“It felt like there was this infrastructure already there, so it was just a matter of joining the dots and bringing it together,” says Mary.
“The international response we couldn’t predict, the response of the audience that came, internationally, really was very encouraging, after the first year, to really keep going. Because they were identifying that it is unique and they hadn’t seen it on their circuits internationally.
“A lot of feedback from some of the participants who came, why they really enjoyed being at the festival, was because of the intimacy of it, in relation to the size of the city.
“I think that is something that really attracts people, because you can immediately arrive in, and in three of four days, have an immediate community and connection with the city because of its scale.”
Jenny adds: “The practical thing about the scale, and I know myself from going to conferences and events in large, international cities and the negotiation to get from one venue to another, just doesn’t exist in Limerick and we are very fortunate.”
The festival has teamed up this year with the Belltable to host screenings and the Limerick City Gallery of Art to host a number of installations, which the team is excited about. Returning is Carriageworks, a large interdisciplinary arts space in Sydney that was also part of the festival last year.
“We have always had an interest with working in an installation context for dance film. Which is a kind of a unique element for dance film festivals, even internationally, because logistically it is much harder to work with installations than screening film,” says Mary.
Both insist the festival is ‘accessible’ to all and with short film screenings, 12 installations, 20 speakers, a symposium and screenings for kids, there is plenty for all. Traynor highlights the shorts, 32 in total.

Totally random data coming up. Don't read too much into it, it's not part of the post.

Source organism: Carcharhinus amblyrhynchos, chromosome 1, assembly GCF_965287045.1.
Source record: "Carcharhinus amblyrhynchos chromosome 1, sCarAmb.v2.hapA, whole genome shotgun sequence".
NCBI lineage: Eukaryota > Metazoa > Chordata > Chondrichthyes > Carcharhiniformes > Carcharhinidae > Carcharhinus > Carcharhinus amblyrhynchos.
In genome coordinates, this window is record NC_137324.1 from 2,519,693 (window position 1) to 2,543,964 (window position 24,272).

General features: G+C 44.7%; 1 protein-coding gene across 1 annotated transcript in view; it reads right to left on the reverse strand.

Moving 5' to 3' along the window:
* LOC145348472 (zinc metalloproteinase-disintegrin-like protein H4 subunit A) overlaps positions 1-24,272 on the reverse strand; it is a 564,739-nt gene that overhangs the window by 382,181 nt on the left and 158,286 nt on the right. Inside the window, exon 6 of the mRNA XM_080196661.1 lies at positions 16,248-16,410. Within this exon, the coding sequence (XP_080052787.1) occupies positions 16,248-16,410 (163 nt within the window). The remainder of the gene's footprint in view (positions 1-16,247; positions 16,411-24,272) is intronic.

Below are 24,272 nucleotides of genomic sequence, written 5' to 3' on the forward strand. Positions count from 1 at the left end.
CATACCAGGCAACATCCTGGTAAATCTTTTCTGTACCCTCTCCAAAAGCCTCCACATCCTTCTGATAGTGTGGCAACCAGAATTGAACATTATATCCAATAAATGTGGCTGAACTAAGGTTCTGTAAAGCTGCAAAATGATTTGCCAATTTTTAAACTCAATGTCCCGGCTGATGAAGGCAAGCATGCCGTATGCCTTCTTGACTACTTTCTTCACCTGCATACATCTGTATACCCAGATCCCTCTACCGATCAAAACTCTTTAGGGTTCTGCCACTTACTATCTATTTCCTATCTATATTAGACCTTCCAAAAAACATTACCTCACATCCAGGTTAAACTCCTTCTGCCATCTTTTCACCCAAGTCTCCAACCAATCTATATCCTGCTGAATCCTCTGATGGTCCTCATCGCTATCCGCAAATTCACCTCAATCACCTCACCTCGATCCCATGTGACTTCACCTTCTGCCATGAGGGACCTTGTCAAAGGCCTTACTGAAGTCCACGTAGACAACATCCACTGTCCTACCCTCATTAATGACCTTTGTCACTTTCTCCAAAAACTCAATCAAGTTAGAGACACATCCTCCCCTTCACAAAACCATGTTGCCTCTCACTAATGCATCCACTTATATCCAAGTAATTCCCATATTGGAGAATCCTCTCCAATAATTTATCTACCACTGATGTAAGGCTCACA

“I think the shorts are really interesting – I think there six of them, all an hour long, but each film is between 2 and 12 mins, so that is a really nice way to dip your toe in and say ‘this can be dance film’,” says Jenny.
Light Moves, Ireland's festival of dance on film, is back for its third year, with a programme that showcases beautiful, thought-provoking and cutting-edge new work in Dance Limerick, the Belltable and Limerick City Gallery of Art. It runs from November 3 – 6.
It includes Irish and world premieres, performances, installations, workshops, labs and talks from leading artists and thinkers from across the world, with a special focus on work from Ireland, a participatory project for older people and screenings for audiences aged four plus.
Selected highlights include:
Subscribe or register today to discover more from DonegalLive.ie
Buy the e-paper of the Donegal Democrat, Donegal People's Press, Donegal Post and Inish Times here for instant access to Donegal's premier news titles.
Keep up with the latest news from Donegal with our daily newsletter featuring the most important stories of the day delivered to your inbox every evening at 5pm.